My only dislike about the script is Tamina's small vocabulary. To her, everything is either sacred or forbidden. Attacking the city is forbidden. Piercing the sandglass and turning back time is forbidden. The dagger is sacred. The chamber is sacred. The city is sacred. The temple is sacred. The path to the temple is sacred. Protecting the dagger is sacred. The camel is sacred—not really, but you see what I’m saying.
However, you get a handful of good laughs with this script. My favorite lines, for example, are a dialogue between Dastan and the “slightly dishonorable entrepreneur” slave trader, Amar, who happens to be libertarian. The two are watching the princess from a distance when Amar laughs and says, “Where’d you find her?” Dastan hesitates but replies, “I was bringing her to Herat to trade her for a camel when she attacked me.” Amar later reveals he never believed this claim and scoffs, “Trading her in for a camel? Look at her. She’s worth at least two.”
The actors, of course, make or break the movie. Alfred Molina (Amar), for instance, nearly steals the show with his sardonic comments and small businessman gripes about Persian taxes, and both Gyllenhaal and Arterton let their love for their roles as stubborn royalties shine through with every heated argument on-screen. My favorite banter takes place in the middle of the desert when Tamina is complaining, “I’m desperate for a drop of water…. I wasn't born of this desert like you Persians, all shriveled and angry. My constitution is much more…delicate.” Dastan quips, “I think you mean ‘spoiled.’”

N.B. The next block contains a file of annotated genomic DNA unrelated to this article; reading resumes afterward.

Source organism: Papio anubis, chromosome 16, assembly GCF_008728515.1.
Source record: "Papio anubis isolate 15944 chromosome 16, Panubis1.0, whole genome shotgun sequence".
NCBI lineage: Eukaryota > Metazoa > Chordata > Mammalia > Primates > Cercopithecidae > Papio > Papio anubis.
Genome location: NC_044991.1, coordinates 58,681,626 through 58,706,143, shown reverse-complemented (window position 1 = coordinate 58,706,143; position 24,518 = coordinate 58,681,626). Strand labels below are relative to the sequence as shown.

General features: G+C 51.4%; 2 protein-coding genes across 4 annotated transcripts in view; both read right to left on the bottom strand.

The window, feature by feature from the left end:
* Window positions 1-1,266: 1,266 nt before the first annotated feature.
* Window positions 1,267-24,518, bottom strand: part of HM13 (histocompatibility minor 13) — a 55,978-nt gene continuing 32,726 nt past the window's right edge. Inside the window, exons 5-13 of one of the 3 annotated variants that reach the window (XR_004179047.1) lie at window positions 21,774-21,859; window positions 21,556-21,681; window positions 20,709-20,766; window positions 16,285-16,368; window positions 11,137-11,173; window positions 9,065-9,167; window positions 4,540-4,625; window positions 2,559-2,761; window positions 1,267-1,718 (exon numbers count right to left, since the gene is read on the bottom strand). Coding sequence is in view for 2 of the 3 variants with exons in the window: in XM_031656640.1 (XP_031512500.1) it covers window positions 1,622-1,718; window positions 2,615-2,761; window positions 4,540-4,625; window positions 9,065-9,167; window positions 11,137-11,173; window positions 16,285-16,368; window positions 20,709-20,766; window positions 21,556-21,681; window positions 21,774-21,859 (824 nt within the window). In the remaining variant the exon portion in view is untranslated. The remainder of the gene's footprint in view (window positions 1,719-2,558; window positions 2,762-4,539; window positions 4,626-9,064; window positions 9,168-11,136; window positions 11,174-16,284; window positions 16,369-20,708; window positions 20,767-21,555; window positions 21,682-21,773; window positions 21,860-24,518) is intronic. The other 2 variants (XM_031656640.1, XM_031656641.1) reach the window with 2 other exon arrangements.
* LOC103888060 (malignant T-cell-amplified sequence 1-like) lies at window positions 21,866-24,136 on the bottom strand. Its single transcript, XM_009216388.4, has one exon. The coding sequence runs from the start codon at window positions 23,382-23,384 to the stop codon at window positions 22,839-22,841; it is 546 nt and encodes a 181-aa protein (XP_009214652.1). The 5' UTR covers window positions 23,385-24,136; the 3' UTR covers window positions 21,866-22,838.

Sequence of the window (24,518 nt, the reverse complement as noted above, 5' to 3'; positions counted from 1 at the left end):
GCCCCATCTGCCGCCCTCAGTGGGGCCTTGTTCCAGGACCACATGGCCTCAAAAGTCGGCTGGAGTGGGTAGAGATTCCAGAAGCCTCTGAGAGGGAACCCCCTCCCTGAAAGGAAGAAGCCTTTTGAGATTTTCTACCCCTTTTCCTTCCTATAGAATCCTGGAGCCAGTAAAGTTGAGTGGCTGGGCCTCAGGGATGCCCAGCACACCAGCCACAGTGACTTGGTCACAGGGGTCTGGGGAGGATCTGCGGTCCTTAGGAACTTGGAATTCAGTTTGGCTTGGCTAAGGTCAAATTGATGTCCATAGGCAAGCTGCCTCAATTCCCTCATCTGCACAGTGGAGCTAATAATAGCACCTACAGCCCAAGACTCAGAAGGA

Since the video game is so popular, the filmmakers of the movie chose to incorporate action scenes based on the gameplay. Throughout the movie, Dastan flees enemies by parkouring across rooftops, running along wooden beams, dashing across clotheslines, and swinging from ropes—all the while beating up enemies and facing “boss-like” adversaries--complete with slow motion and beautiful scores. If you want to think realistically, you probably shouldn’t, yet it is visually appealing and greatly adds to an already incredibly filmed feature.
Morally speaking, the movie follows the usual Disney theme of “follow your heart,” but is different from Disney classics. Several times in the movie, the characters are faced with two heavy choices that play deciding roles in the film. Do what the crowd wants them to do, or do what they know is right--even if it might be difficult. As the king wisely says to Dastan, “A good man would have done as you did…. A great man would have stopped what he knew to be wrong no matter who was ordering it. The boy I saw in that square was capable of being more than just good, but of being great.”
The other theme often forgotten in film is family. Although Dastan isn’t of royal blood, he's still considered an equal amongst his brothers, and they look upon their father with the utmost respect. After the king tells the oldest of the brothers, Tus, that he's not yet ready for the throne, Tus agrees his father knows best and that he deeply cherishes his father's trust. Again, the king forms the movie’s theme with his words: “ the sword that defends our empire.” This kind of respect for a parent and amongst siblings is something that is severely lacking in many modern movies, yet Prince of Persia seems to have the concept down.
The Prince of Persia movie contains beautiful camera work, skilled writing, and incredible acting. It’s truly unfortunate that the movie didn’t make enough at the box office to produce the planned trilogy of films. I loved it and is a family favorite at my house. The fantastic rendition of the classic game truly deserves a host of thumbs up.